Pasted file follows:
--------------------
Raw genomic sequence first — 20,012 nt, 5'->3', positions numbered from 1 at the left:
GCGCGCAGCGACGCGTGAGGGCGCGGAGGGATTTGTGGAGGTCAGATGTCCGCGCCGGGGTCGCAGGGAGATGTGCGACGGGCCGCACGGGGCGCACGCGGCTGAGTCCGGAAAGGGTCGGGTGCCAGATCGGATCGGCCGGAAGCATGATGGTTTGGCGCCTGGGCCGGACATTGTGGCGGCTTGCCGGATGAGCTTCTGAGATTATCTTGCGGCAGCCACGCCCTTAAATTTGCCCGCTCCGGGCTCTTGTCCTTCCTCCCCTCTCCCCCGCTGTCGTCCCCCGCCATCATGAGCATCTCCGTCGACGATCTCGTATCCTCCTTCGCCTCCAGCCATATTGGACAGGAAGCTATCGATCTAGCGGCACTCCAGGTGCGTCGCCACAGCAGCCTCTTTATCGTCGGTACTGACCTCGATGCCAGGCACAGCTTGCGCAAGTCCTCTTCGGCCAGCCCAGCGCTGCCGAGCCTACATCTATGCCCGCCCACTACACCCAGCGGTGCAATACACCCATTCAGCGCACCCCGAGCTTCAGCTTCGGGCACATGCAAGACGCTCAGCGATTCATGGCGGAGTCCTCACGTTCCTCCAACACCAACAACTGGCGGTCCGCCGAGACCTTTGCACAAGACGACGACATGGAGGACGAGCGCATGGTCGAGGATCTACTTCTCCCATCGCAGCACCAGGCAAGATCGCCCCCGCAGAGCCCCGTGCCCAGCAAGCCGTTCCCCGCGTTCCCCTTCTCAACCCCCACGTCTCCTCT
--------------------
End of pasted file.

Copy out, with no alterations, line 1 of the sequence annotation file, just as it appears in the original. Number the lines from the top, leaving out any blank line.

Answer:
Raw genomic sequence first — 20,012 nt, 5'->3', positions numbered from 1 at the left: